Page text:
Thursday, May 22, 2014

Challenge Your Traditions

Every Spring I make new herbal sachets to put in the closets and drawers around the house. It's one of my favorite annual creative projects, and it keeps our small spaces pleasantly fragrant, so I pretty much do the same thing every year: make up little bundles of herbs and spices, sew them into little decorative pillows and bead or beribbon them to death. It's riveting stuff, I know. Next week I'll tell you what I do to get grass stains out of jeans.

This year I started out the same way I usually do, but after I made a couple of sachets I felt a little frustrated with myself. Traditions are great but they can also get really boring. My sachets might be pretty, but after a year they lose their scent and are basically rendered useless, so I always have to replace them. Problem is, there is really only one way to make a sachet. What I needed to do was change my sachet design to be more green.

I like to challenge myself to change things up, even with my best beloved creative traditions, so I went to JoAnn to get some ideas. While I was debating between putting button flaps or zippers in the back of my sachets I spotted this bundle in the bargain bin:



Six canvas mini-totes for ninety-seven cents was a nice bargain, although they were so small they wouldn't be practical for anything but maybe a tiny gift bag, or a doll purse, or a gift card holder, or . . .



Yep, I made them into sachet totes. Inside each one is a little lace packet of herbs and spices:



Thanks to the tote handles, I can also hang them in different places:





The open top of the sachet tote allows the fragrance to permeat the space where I put them. I love to make totes so that's not a problem, and next year, when it's time to replace my sachets, all I have to do is empty and then refill the lace packets. Nothing wasted, nothing thrown away, and since I used scraps from other sewing projects to make the totes this half-dozen cost exactly ninety-seven cents to make -- you can't even buy them for that little.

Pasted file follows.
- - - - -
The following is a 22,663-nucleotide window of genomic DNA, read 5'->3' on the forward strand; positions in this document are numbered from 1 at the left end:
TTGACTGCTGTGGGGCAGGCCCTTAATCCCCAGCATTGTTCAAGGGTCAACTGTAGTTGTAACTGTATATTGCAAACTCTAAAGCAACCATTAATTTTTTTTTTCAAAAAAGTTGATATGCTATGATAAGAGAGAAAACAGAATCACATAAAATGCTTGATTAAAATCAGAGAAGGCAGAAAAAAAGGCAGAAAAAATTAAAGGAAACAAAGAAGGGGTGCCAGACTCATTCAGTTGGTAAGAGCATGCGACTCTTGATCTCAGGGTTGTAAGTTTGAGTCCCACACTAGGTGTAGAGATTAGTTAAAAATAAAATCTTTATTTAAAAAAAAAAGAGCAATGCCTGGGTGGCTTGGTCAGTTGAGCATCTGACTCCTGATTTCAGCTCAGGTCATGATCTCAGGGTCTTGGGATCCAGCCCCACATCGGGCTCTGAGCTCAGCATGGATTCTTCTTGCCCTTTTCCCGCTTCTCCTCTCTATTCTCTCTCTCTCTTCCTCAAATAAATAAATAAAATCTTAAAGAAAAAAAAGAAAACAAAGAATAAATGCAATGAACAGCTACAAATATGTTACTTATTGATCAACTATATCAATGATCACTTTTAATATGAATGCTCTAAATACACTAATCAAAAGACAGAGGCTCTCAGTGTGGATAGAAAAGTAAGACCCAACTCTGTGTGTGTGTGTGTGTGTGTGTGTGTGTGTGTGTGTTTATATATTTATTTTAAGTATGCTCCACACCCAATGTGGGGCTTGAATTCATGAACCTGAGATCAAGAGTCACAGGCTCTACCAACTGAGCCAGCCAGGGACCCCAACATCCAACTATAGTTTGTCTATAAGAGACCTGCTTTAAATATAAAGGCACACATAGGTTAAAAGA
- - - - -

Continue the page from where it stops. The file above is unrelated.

As writers we develop traditions with how we work, and this is not a bad thing. Having a routine process generally helps consistency and productivity. Yet no matter how much you love that process, every now and then it's a good idea to take a step back and evaluate not only what you're doing but how you're doing it. Challenging yourself to change may feel scary at first, but the only way to grow is to try something new. Your traditions won't go anywhere, so if you want something better, you have to.

7 comments:

  1. Aren't they lovely? What a fab idea and you get to enjoy it all year round. I think I'll have to have a go myself, especially as I've got lots of scrap fabric.

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    1. Thanks, Fran -- and they are a fun way to use up fabric scraps. :)

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  2. Um, I'd like to know how you get grass stains out. But yes, re-evaluating approach can really be helpful.

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    1. Baking soda toothpaste applied to the grass stain with an old toothbrush. Scrub it in, let it sit for a few minutes, then wash the jeans as you usually would. Works every single time for me. :)

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    2. THANK YOU! You saved my kid's brand new Gap jeans.

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  3. These are lovely. And thank you for the nudge out of a couple of writing ruts I've been in.

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  4. A beautiful and creative idea .

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